February 24, 2009
In the Book Notes series, authors create and discuss a music playlist that relates in some way to their recently published books.
In Magic Bus, Rory McLean brings to life the 60's experience of traveling through Asia, from Turkey to India. The Asia Overland hippie trail has been taken by thousands of young Americans, and their camaraderie and extraordinary experiences are shared in this unforgettable book. My favorite travel books both teach me about a region as well as inspire me to visit, Magic Bus does both.
The Boston Globe wrote of the book:
"MacLean's ardent eye for detail is lovely, as is the way he sets his more visually descriptive prose against the sturdier explanations of the names and places in his travels. 'Magic Bus' meanders as much as the author did on his trip: There's an intended plan but it's open to serendipitous detours. The book's form reflects the content - and it works."
In his own words, here is Rory MacLean's Book Notes essay for his book, Magic Bus: On the Hippie Trail From Istanbul to India:
Five Songs – And Five Books – On the Hippie Trail
Thirty years ago Western travelers breezed through Afghanistan. English girls hitchhiked alone across Iran with flowers in their hair. Free-spirited teenagers from London and Los Angeles were welcomed as honoured guests in Baghdad.
The greatest journey of the Sixties and Seventies – the real Magical Mystery Tour -- was the Asia Overland hippie trail to India. Between 1961 and 1979 hundreds of thousands of Western kids headed east in search of experience, enlightenment and a better world. Inspired by Kerouac and the Beatles, these intrepid pioneers travelled in the weirdest procession of unroadworthy vehicles ever to rattle and rock across the face of the earth: rainbow-coloured double-deckers buses, clapped-out VW Campers and war surplus Jeeps.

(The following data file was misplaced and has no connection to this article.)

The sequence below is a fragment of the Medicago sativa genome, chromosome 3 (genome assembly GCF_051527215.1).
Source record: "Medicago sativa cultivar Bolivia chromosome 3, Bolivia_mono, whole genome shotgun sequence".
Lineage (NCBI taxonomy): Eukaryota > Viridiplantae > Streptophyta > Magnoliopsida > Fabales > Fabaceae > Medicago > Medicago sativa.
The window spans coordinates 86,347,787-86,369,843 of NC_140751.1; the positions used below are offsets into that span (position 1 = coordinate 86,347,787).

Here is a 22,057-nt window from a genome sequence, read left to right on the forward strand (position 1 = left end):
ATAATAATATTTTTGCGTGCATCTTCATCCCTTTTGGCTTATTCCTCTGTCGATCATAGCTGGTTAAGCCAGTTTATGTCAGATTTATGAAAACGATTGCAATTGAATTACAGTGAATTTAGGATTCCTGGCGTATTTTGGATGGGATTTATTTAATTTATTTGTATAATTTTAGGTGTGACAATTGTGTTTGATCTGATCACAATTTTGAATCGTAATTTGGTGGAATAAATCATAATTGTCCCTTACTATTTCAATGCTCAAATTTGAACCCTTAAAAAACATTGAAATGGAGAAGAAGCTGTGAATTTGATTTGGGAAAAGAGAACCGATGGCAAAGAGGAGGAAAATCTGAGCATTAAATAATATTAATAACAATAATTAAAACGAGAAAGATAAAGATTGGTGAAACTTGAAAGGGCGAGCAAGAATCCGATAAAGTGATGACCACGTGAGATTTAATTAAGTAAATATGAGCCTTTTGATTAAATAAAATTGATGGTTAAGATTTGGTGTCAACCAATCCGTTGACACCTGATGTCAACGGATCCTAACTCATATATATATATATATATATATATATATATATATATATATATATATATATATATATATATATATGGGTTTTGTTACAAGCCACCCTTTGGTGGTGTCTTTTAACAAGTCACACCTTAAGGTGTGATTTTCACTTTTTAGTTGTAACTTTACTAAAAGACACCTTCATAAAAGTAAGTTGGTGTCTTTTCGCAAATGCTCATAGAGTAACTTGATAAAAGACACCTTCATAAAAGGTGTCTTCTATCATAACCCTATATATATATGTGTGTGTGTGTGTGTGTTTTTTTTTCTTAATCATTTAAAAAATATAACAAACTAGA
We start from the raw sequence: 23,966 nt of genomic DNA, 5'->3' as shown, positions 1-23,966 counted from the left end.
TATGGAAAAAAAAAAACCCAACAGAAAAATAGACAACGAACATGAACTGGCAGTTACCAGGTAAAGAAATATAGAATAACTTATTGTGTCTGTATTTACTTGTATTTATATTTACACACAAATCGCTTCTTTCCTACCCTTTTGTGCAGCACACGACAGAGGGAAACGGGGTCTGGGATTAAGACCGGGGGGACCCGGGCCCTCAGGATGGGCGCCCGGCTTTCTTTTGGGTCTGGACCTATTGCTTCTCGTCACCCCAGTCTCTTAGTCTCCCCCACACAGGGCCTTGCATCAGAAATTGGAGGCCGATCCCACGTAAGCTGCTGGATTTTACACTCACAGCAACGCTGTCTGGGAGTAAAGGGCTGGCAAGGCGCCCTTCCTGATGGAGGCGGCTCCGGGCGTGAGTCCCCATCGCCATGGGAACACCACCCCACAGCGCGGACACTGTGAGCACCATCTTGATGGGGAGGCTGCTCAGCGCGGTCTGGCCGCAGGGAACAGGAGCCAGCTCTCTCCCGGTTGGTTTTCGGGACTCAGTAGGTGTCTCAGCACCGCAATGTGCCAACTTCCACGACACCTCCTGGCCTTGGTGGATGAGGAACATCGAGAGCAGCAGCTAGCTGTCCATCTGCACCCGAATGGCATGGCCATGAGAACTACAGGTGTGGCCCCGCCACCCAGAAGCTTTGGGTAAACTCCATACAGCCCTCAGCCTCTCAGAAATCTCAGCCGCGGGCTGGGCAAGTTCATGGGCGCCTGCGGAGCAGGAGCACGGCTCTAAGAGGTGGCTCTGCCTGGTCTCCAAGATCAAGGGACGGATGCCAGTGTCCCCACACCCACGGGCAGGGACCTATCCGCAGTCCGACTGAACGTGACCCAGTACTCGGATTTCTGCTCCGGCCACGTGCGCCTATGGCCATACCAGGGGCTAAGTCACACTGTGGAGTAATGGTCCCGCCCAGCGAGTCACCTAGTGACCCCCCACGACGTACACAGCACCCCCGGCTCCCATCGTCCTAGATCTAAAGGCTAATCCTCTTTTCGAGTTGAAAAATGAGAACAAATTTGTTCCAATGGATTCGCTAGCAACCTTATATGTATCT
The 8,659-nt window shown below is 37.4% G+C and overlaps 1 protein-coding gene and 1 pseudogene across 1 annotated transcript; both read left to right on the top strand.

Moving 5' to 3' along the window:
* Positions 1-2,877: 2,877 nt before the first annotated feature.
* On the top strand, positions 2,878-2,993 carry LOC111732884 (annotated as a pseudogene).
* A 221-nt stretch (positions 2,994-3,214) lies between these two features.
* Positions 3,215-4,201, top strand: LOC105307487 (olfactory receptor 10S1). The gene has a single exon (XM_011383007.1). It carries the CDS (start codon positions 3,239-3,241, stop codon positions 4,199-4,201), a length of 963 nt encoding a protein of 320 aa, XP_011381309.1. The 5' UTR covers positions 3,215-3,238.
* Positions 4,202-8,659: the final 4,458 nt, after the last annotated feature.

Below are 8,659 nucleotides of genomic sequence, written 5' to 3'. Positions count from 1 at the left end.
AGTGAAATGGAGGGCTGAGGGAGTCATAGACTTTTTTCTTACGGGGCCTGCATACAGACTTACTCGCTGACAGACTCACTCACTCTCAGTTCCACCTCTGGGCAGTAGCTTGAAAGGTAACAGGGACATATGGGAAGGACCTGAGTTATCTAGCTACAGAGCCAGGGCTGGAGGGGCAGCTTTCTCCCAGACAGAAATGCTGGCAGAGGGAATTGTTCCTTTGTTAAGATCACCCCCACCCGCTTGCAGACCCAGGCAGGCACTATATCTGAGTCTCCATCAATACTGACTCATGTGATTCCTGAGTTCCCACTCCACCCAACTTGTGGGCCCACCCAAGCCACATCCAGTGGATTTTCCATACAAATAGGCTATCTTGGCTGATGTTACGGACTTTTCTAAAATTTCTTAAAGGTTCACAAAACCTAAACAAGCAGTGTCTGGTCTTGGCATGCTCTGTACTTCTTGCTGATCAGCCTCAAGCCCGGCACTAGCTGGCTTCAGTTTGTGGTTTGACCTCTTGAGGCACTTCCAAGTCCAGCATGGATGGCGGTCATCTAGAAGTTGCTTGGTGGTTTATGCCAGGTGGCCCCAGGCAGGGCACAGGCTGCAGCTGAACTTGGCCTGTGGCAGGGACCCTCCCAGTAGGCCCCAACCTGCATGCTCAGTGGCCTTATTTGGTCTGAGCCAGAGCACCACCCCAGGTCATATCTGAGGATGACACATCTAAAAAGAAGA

I missed out on the Summer of Love. I was born too late to join a Haight-Ashbury co-op, to score at Woodstock, to man the barricades in Paris. But I realised that I could still catch hold of the spirit and stories of those heady years by following the hippie trail…today. I wanted to compare youthful idealism then and now, looking for the links between the ages of Kennedy and Obama. So over five months, on foot and by bus, I traveled from Europe through Turkey, Iran, Afghanistan, Pakistan and India. In Istanbul I met an original Flower Child. In Pakistan I broke bread with a one-time dope-smoking Christian who converted to Islam and became an imam -- because of Bob Dylan. At Bagram air base in Afghanistan I sang the Age of Aquarius.
One thing I learnt on the road was that songs – and lyrics -- inspired, guided – or in some cases misguided -- the Sixties travellers in their search for a new way of living, as well as expressing genuine concern for the state of the world. So I named the book's chapters after the great hits of the Sixties and Seventies. Here are my top five:
The Times They are a-Changin' – more than any other artist, it was (freewheelin') Bob Dylan who wrote the sound track to the great, decade-long Sixties road movie: Like a Rolling Stone, Mr. Tambourine Man, Highway 61 Revisited, Down the Highway. Without him, as well as Kerouac, Ginsberg and the Beatles, we'd all still be at home watching Leave it to Beaver.
Light My Fire – The Doors – especially after Jim Morrison's drug-related death in Paris – epitomised the self-destructive side of the Sixties. That dark hedonism isn't so different today. While crossing Turkey I fell into a wild Mediterranean beach rave where we danced all night around bonfires, signing Morrison's lyrics over and over.
Dark Side of the Moon – Forget the Axis of Evil soundbite. In Isfahan, at one of Iran's most beautiful mosques, I met a group of geeky tech students who knew everything about Pink Floyd. In Magic Bus I tried to reach beyond the political cliches to speak to ordinary – and extraordinary – men and women.